The recipe is one of ratios and balancing flavor, salt and fattiness. As long as you have leftover cheese you can make this dish, and yes you can use blue cheese.

Last Rights Mac and Cheese

2 tablespoons butter
1 tablespoon olive oil
3 tablespoons flour
1 1/2 cups half and half
1 cup milk
2-4 cups leftover cheese, crumbled or shredded
1 pound penne pasta, cooked and drained
salt and pepper to taste

Melt the butter and oil together and add the flour. Wisk in the flour and slowly add the half and half. When the half and half thickens, wisk in the milk. Add the cheeses in slowly letting each addition melt into the sauce before adding in the next amount. When the cheese is completely incorporated taste it and season with salt and pepper to your liking. Pour over the pasta and toss to combine. Bake in a 350 degree oven for 35-40 minutes or until it’s brown and bubbly on top.

Enjoy your leftovers…

Always thinking of the next meal,


Mushroom Paté, up the anti a bit

5 Apr

Mushroom paté isn’t any everyday thing. It can’t be. After all, mushrooms can be expensive. Think not? Well truffles are mushrooms aren’t they? So enough preaching already. Paté is typically a delicious combination of fat, meat, vegetables and seasoning that is cooked in a pot or a terrine. My mushroom paté is a little different… if you are a frequent reader of my blog, you might remember a post I did a few months ago about duxelles. The mushroom paté is similar to that but with distinct differences.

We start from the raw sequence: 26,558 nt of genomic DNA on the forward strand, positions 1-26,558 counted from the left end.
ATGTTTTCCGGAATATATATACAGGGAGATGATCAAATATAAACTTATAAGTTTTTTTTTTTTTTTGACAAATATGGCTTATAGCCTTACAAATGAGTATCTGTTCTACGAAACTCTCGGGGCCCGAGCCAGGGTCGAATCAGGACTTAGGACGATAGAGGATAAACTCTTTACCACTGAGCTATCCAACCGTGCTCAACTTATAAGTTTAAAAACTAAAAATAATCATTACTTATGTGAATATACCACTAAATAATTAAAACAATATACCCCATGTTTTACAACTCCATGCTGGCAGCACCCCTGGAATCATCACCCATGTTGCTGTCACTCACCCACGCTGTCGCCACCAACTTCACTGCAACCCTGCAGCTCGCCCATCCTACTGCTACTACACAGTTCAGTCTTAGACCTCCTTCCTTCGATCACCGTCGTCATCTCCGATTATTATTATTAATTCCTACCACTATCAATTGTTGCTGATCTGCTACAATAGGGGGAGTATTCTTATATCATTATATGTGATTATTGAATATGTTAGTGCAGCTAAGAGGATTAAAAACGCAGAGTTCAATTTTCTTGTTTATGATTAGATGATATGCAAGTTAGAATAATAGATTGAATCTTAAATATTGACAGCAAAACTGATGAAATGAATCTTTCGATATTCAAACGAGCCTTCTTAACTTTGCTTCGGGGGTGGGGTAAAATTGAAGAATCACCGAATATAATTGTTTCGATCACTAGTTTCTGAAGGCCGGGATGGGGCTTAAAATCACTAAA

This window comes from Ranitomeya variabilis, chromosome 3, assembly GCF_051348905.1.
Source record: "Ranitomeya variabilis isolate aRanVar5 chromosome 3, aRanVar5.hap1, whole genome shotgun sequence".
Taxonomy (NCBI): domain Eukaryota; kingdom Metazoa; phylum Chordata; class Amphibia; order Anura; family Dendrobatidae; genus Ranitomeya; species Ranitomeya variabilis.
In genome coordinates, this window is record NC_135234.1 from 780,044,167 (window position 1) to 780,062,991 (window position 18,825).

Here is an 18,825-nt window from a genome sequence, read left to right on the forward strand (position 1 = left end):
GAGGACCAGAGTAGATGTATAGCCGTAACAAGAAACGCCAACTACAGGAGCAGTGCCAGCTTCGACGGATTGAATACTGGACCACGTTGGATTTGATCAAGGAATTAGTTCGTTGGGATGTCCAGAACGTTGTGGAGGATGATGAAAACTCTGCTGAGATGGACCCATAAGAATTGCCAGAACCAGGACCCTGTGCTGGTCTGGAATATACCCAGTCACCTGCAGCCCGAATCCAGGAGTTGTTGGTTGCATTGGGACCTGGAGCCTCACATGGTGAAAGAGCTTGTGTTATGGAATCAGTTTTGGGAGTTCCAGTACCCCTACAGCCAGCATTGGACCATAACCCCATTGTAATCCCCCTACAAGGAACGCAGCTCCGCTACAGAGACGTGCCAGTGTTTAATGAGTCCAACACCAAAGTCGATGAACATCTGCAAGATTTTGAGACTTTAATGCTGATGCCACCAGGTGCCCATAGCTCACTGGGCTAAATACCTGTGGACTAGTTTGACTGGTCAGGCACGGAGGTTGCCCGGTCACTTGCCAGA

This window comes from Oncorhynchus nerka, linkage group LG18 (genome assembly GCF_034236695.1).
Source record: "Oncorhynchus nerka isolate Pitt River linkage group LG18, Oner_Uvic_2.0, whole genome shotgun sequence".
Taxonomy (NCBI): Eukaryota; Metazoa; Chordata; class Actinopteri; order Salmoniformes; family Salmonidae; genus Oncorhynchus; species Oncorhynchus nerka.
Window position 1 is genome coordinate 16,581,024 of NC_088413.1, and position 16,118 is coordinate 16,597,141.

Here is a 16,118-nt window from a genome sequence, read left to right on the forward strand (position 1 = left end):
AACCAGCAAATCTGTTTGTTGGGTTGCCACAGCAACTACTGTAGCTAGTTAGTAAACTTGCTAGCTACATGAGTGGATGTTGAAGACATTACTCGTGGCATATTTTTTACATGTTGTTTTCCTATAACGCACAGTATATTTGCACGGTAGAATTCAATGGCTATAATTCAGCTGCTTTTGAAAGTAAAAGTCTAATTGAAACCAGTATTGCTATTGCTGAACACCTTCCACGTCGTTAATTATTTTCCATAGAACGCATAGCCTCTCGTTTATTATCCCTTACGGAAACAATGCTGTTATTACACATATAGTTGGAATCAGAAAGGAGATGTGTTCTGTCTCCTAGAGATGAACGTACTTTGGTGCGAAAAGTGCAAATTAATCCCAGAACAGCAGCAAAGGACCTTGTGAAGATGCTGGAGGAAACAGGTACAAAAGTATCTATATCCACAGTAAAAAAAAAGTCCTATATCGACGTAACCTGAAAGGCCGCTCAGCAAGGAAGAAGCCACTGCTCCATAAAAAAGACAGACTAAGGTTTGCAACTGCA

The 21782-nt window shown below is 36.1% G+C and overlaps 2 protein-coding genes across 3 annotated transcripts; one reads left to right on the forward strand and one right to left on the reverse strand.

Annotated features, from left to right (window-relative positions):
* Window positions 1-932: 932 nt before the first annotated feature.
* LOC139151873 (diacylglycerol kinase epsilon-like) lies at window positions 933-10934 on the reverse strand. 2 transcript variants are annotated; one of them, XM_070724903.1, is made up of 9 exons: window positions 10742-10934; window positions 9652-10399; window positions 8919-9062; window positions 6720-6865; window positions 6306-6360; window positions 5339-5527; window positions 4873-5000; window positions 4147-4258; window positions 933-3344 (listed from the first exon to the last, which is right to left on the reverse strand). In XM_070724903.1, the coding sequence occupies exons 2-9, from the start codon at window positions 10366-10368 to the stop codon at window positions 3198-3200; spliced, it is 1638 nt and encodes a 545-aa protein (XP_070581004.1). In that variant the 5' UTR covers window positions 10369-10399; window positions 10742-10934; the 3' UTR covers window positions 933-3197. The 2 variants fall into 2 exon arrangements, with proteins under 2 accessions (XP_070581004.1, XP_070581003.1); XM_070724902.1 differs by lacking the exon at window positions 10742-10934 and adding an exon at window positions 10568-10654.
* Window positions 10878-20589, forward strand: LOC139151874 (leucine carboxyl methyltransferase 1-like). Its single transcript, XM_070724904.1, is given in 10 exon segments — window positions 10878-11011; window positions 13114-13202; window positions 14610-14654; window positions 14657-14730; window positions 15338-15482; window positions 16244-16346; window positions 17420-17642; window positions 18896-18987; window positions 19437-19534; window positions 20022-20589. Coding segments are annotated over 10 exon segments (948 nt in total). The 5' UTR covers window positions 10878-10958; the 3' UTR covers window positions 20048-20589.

The key to good paté is fat and seasoning. My version is vegetarian so the fat I’m using is olive oil. I use a bright peppery olive oil from California. This is one of those recipes where the higher the quality of the ingredients, the better the paté will taste. If you prefer Italian olive oil use that just make sure it’s extra virgin olive oil.

Mushroom Paté

4 oz shitake mushrooms, rough chopped
6 oz cremini mushrooms, rough chopped
6 oz button mushrooms, rough chopped
2 large garlic cloves, rough chopped
1/4 cup yellow onions, rough chopped
1 teaspoon thyme
1/2 teaspoon truffle salt
1/4 cup high quality olive oil
1/2 cup marsala wine
salt and pepper to taste

In a hot pan add a tablespoon of the oil. Add in half the thyme, the garlic and onions. Let cook until translucent and add in the mushrooms. Let the mushrooms cook for 10 minutes stirring occasionally. After 10 minutes add in another tablespoon of oil and stir it in. Let the mushrooms cook for another 5 minutes and then add in the marsala. Let the marsala reduce and add the rest of the thyme. Season with salt and pepper. Cook for another 5 minutes and remove from the heat. Allow to cool to room temperature and add in the rest of the olive oil and truffle salt. Serve chilled on crostini.

I’m serving this at a wine tasting that I’m hosting this coming Friday. Mushrooms pair great with wine because they bring out the earthiness of reds and tone down the acidity of whites.

I’ll let you know the verdict

Always thinking of the next meal